The devil is not asleep. Divisions, factions, and heresies have come in the past; they can be found in the present in many places; and they will surely come in the future (1 Cor. 11:19). Israel’s history bears this out as well as experience and New Testament teaching (2 Tim. 3:12; 2 Pet. 2:1-3; Matt. 24:11). Discord is one of the devil’s most effective tools. When trouble arises in a body of people, the cowards and weaklings drop out and are scattered. Souls are lost. Think of the stains that must be on the hands of those who are the occasions of stumbling. It will take more than Pilate’s basin of water to remove these stains.
False teachers often bring the division (Rom. 16:17-18). Envy and jealousy often furnish the occasion of strife. The love of preeminence did not die when Diotrephes died and went to wait for the day of judgment. The love of money, the love for the praise of men, and worldliness may be centers of the problems. Selfishness and ignorance should bear their part of the blame.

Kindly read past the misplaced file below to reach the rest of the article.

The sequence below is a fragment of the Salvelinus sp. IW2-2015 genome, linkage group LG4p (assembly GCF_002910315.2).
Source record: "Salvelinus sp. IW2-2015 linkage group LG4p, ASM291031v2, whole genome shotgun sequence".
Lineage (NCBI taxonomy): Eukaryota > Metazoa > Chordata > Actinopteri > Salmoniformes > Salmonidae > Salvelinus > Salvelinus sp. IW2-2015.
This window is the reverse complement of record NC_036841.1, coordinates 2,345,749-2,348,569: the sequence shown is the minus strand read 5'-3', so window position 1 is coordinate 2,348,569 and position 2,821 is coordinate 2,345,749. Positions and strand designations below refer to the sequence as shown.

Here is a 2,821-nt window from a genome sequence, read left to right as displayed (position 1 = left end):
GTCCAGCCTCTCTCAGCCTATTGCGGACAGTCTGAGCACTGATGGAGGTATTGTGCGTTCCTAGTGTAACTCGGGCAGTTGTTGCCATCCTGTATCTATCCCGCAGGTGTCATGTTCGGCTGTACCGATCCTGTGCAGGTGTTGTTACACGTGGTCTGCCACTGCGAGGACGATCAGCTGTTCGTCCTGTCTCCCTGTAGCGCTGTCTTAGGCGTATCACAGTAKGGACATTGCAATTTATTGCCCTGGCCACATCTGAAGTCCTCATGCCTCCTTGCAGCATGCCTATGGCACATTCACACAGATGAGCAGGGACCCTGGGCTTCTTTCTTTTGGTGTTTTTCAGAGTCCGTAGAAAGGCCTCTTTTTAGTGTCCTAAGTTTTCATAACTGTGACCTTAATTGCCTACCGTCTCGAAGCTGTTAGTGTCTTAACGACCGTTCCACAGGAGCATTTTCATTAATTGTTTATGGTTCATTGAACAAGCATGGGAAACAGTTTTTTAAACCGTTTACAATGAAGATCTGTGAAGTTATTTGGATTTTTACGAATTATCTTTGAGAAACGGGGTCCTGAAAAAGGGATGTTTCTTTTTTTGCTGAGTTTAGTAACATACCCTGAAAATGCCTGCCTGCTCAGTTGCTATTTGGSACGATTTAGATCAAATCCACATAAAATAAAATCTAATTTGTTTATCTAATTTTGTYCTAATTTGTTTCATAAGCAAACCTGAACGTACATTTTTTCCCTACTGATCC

There are those who would like just to sit in the cellar until the storm is over. In some cases, these are the very people who have special abilities that could correct the errors of doctrine, rebuke the jealous and worldly elements, and effectively work to bring precious peace; but they choose to look the other way and hope the problems will go away -- or they may just try to ignore them to death. They are blown about by the winds of doctrine. A thing that harms the Lord’s church is not to be ignored. Christ must not be crucified afresh and put to an open shame. Some ugly situation that causes His name to be blasphemed and holds the truth in unrighteousness should not be ignored. The old leaven of malice and wickedness should be purged out so that there can be a new lump.